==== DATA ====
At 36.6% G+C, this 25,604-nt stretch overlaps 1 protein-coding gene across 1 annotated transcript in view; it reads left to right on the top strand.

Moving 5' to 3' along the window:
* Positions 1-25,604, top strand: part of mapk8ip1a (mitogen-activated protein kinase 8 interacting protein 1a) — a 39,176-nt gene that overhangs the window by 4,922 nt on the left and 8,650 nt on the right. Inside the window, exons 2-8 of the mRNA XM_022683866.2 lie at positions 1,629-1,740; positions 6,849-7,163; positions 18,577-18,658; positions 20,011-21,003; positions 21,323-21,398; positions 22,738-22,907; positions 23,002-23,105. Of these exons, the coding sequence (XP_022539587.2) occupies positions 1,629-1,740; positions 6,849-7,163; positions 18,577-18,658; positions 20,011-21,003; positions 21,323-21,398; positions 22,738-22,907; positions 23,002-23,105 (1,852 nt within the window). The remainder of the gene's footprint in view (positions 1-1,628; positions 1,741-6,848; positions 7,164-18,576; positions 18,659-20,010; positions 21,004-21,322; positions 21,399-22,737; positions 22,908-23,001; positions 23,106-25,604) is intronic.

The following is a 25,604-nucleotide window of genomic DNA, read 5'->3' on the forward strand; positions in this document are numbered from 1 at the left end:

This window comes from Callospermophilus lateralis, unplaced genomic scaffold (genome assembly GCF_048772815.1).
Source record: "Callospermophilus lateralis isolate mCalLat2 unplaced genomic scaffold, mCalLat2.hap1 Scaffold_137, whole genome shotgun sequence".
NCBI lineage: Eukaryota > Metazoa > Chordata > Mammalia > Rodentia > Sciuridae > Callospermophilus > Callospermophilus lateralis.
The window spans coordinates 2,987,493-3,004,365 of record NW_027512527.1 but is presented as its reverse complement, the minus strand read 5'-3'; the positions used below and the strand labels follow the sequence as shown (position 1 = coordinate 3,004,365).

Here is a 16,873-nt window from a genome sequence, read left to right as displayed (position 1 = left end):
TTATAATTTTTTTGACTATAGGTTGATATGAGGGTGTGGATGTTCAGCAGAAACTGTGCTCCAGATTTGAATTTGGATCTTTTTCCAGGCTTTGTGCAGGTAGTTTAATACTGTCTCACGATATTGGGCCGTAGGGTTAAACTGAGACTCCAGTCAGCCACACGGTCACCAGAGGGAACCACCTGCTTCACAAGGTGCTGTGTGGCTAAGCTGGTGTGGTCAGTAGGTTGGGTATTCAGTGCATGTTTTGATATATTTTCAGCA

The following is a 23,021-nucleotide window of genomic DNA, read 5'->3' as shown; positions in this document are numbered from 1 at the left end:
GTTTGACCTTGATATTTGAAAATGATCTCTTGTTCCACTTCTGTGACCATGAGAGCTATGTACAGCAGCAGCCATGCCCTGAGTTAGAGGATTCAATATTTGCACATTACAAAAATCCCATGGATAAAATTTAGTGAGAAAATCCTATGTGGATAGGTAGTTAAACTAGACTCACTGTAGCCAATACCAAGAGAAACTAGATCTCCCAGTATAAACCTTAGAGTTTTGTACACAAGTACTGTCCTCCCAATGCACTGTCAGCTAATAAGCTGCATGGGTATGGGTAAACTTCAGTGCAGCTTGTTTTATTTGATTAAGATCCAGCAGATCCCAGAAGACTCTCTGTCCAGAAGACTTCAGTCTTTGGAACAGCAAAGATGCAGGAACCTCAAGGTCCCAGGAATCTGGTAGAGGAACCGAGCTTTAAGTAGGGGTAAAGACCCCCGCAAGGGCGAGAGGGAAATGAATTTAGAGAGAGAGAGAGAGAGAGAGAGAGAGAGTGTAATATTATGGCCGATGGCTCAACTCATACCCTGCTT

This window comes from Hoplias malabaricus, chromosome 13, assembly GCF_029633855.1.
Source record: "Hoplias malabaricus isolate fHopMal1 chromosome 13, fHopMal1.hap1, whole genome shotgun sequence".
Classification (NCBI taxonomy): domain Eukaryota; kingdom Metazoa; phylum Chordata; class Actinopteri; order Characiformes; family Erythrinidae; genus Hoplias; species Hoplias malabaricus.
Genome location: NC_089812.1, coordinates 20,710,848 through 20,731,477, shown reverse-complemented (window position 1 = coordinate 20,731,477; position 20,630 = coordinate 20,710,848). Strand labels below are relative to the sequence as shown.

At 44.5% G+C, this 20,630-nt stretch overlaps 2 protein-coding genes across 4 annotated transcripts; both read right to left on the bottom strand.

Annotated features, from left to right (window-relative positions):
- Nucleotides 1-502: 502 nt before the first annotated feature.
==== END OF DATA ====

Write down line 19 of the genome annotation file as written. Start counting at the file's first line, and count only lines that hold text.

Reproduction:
- Nucleotides 1-502: 502 nt before the first annotated feature.